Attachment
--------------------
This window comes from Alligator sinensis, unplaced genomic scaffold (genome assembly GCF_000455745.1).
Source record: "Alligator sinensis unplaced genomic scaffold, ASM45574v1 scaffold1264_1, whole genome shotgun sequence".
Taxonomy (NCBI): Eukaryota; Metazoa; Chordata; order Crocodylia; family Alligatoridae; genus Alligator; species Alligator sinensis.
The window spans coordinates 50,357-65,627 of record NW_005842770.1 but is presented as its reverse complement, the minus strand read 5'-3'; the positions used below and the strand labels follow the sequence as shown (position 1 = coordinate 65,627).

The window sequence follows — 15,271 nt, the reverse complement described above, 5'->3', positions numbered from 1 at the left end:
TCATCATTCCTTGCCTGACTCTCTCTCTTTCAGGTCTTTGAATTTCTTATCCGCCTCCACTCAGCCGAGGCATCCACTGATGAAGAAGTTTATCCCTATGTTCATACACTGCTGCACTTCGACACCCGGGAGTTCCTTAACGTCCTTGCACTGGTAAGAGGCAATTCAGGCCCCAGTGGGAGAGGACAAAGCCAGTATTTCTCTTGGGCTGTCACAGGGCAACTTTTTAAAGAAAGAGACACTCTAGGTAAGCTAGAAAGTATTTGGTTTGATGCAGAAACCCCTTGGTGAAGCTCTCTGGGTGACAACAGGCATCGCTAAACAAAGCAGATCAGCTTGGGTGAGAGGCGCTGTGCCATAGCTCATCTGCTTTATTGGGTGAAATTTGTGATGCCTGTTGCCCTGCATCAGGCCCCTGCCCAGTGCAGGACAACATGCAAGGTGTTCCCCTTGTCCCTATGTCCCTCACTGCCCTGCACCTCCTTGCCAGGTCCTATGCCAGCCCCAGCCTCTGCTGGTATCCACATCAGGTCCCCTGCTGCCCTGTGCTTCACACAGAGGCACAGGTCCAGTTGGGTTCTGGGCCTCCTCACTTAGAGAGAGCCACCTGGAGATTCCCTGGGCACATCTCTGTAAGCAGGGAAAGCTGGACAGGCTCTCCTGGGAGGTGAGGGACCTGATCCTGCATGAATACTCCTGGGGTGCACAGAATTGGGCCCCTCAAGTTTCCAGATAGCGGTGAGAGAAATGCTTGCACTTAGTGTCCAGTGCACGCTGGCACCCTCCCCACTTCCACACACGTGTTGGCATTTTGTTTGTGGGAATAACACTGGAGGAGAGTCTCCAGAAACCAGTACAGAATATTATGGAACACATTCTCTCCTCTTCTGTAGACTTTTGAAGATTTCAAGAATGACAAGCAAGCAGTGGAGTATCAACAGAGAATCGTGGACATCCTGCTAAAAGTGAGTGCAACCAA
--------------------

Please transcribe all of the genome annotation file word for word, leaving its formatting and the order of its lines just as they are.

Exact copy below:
This window comes from Alligator sinensis, unplaced genomic scaffold (genome assembly GCF_000455745.1).
Source record: "Alligator sinensis unplaced genomic scaffold, ASM45574v1 scaffold1264_1, whole genome shotgun sequence".
Taxonomy (NCBI): Eukaryota; Metazoa; Chordata; order Crocodylia; family Alligatoridae; genus Alligator; species Alligator sinensis.
The window spans coordinates 50,357-65,627 of record NW_005842770.1 but is presented as its reverse complement, the minus strand read 5'-3'; the positions used below and the strand labels follow the sequence as shown (position 1 = coordinate 65,627).

The window sequence follows — 15,271 nt, the reverse complement described above, 5'->3', positions numbered from 1 at the left end:
TCATCATTCCTTGCCTGACTCTCTCTCTTTCAGGTCTTTGAATTTCTTATCCGCCTCCACTCAGCCGAGGCATCCACTGATGAAGAAGTTTATCCCTATGTTCATACACTGCTGCACTTCGACACCCGGGAGTTCCTTAACGTCCTTGCACTGGTAAGAGGCAATTCAGGCCCCAGTGGGAGAGGACAAAGCCAGTATTTCTCTTGGGCTGTCACAGGGCAACTTTTTAAAGAAAGAGACACTCTAGGTAAGCTAGAAAGTATTTGGTTTGATGCAGAAACCCCTTGGTGAAGCTCTCTGGGTGACAACAGGCATCGCTAAACAAAGCAGATCAGCTTGGGTGAGAGGCGCTGTGCCATAGCTCATCTGCTTTATTGGGTGAAATTTGTGATGCCTGTTGCCCTGCATCAGGCCCCTGCCCAGTGCAGGACAACATGCAAGGTGTTCCCCTTGTCCCTATGTCCCTCACTGCCCTGCACCTCCTTGCCAGGTCCTATGCCAGCCCCAGCCTCTGCTGGTATCCACATCAGGTCCCCTGCTGCCCTGTGCTTCACACAGAGGCACAGGTCCAGTTGGGTTCTGGGCCTCCTCACTTAGAGAGAGCCACCTGGAGATTCCCTGGGCACATCTCTGTAAGCAGGGAAAGCTGGACAGGCTCTCCTGGGAGGTGAGGGACCTGATCCTGCATGAATACTCCTGGGGTGCACAGAATTGGGCCCCTCAAGTTTCCAGATAGCGGTGAGAGAAATGCTTGCACTTAGTGTCCAGTGCACGCTGGCACCCTCCCCACTTCCACACACGTGTTGGCATTTTGTTTGTGGGAATAACACTGGAGGAGAGTCTCCAGAAACCAGTACAGAATATTATGGAACACATTCTCTCCTCTTCTGTAGACTTTTGAAGATTTCAAGAATGACAAGCAAGCAGTGGAGTATCAACAGAGAATCGTGGACATCCTGCTAAAAGTGAGTGCAACCAA